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Thursday, December 15, 2022

Enterotoxigenic E. coli (ETEC) - Bacteriology

  • A strain of E. coli is considered to be enterotoxigenic if it produces at least one enterotoxin from either the heat-stable toxin (ST) or the heat-liable toxin (HT) groups.
  • Thus, the term "Enterotoxigenic Escherichia coli," or "ETEC," refers to a particular kind of E. coli that generates unique toxins that stimulate the lining of the intestines and cause it to discharge an excessive amount of fluid, which results in diarrhoea.
  • ETEC strains are still known to infect newborn animals with a deadly form of diarrheal illness, which was initially identified as being caused by piglets.
  • Serotypes 06, 08, 0 15, 025, 0 27, 0 153, 0 159, and others are frequently linked.

Disease Caused

  • One of the most frequent causes of bacterial diarrheal disease in developing nations is enterotoxigenic E. coli (ETEC), which is also responsible for approximately 30% of diarrheal travellers to these nations.
  • In developing nations, the illness is known as traveler's diarrhoea and weanling diarrhoea (infant diarrhea).

Mode of Transmission

Most commonly, the infections are contracted by consuming feces-contaminated food or water. There is no spread from person to person.

Toxins and Pathogenesis

  • Heat-stable (ST) and heat-labile (LT) enterotoxins mediated by plasmids that promote fluid and electrolyte hypersecretion
  • The organisms develop their plasmid-encoded enterotoxins and colonise the small intestinal mucosa, resulting in a net secretory condition.
  • Enterotoxins LT and ST work together in ETEC strains to produce diarrhoea. These strains may express LTs exclusively, STs exclusively, or both LT and STs.
  • In order to cause disease, bacteria must adhere to the small intestinal epithelium via colonisation factors (CF) and produce heat-stable and heat-labile enterotoxins.
  • On a transmissible plasmid are the genes for the enterotoxins and colonisation factors encoded.
  • The most prevalent colonisation factors are CFA/I, CFA/II, and CFA/IV, which are further separated by their antigenic characteristics (coli surface antigens [CS]). More than 20 CS colonisation factors have been identified, and the affinity of these factors for host cell receptors determines their host specificity.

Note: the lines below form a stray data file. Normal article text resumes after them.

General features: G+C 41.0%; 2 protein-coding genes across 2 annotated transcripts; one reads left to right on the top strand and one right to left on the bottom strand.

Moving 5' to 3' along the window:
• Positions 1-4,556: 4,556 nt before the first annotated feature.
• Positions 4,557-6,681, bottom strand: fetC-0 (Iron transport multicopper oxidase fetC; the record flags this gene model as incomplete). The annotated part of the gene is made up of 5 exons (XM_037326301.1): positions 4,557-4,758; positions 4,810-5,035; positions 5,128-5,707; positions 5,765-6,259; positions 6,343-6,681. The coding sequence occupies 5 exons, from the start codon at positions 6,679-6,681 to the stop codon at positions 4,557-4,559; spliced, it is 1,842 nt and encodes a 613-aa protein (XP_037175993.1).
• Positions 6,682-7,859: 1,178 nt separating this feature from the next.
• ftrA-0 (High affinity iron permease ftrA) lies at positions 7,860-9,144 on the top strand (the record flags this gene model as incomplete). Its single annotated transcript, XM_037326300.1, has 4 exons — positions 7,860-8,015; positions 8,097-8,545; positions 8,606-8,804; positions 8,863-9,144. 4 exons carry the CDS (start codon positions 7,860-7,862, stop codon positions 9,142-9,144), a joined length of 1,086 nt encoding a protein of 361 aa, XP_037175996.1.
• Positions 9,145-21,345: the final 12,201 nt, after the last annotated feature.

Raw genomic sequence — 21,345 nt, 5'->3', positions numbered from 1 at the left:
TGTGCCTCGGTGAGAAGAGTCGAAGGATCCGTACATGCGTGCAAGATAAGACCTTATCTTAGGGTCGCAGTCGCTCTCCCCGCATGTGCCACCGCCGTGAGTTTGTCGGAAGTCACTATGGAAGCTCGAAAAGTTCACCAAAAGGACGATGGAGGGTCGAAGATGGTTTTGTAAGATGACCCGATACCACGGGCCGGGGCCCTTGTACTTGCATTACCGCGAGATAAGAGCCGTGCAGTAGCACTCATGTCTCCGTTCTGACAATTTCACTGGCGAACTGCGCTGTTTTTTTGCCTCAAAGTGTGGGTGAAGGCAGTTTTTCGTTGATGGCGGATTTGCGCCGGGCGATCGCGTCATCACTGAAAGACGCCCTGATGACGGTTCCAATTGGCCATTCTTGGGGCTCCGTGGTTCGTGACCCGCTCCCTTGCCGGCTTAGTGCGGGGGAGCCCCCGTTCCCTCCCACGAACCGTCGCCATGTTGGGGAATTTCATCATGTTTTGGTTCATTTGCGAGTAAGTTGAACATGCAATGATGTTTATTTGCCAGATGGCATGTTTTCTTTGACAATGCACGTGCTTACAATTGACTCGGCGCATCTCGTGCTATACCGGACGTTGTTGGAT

• Enterotoxins produced by ETEC fall into two categories: heat-stable (STa and STb) and heat-labile (LT-I, LT-II).
  • Heat-resistant toxins Only connected with human sickness, present in 75% to 80% of ETEC either by itself or in combination with LT, STa is more frequently linked to severe illness than LT-only ETEC strains.
  • A small monomeric peptide called STa binds to the intestinal epithelium's transmembrane guanylate cyclase C receptor. This causes a rise in cyclic guanosine monophosphate (cGMP), which triggers fluid hypersecretion and inhibits fluid absorption.
  • Of the heat-labile toxins, LT-I is most frequently linked to illness in people. With 80% structural and functional similarities to cholera toxin, LT-I has one A subunit and five identical B subunits.
  • The B subunits bind to the same receptor (GM1 gangliosides) as cholera toxin and other surface glycoproteins on small intestinal epithelial cells. The A component travels across the vacuolar membrane during endocytosis and interacts with the membrane protein Gs to control adenylate cyclase. The overall upshot of this interaction is a rise in cyclic adenosine monophosphate (cAMP) levels, which leads to increased chloride secretion and reduced salt and chloride absorption. Watery diarrhoea is one of these alterations.
  • Prostaglandin secretion and the creation of inflammatory cytokines are also stimulated by toxin exposure, leading to further fluid loss.
Enterotoxigenic E. coli (ETEC) - Bacteriology


Signs, Symptoms, and Complications

Within 1-3 days of exposure, illness sets in, with symptoms seldom lasting more than 3 weeks.
  • The identifying signs include:
  • Bloodless and watery diarrhoea
  • stomach pains
  • vomiting and nausea are less frequent
Although mortality is higher in those who are undernourished and those who have underlying conditions, especially children and the elderly, the symptoms are comparable to those of cholera but typically milder.

Diagnosis

For a long time, finding the enterotoxins LT and/or ST was the only reliable method of finding ETEC.
  • There are commercial immunoassays that can identify ST in clinical samples and cultures.
  • PCR tests performed on clinical samples.

Treatment

Typically, the sickness lasts 3 to 4 days. It could take a week or more for certain infections to go away. The majority of people heal on their own and don't need hospitalization or antibiotics.

Prevention

  • Avoiding or properly cooking meals and drinks that can be contaminated with the germs, as well as routinely washing your hands with soap, might help prevent infection.
  • For travelers in developing countries, ETEC infection can be prevented by avoiding foods and beverages that could be contaminated with bacteria.

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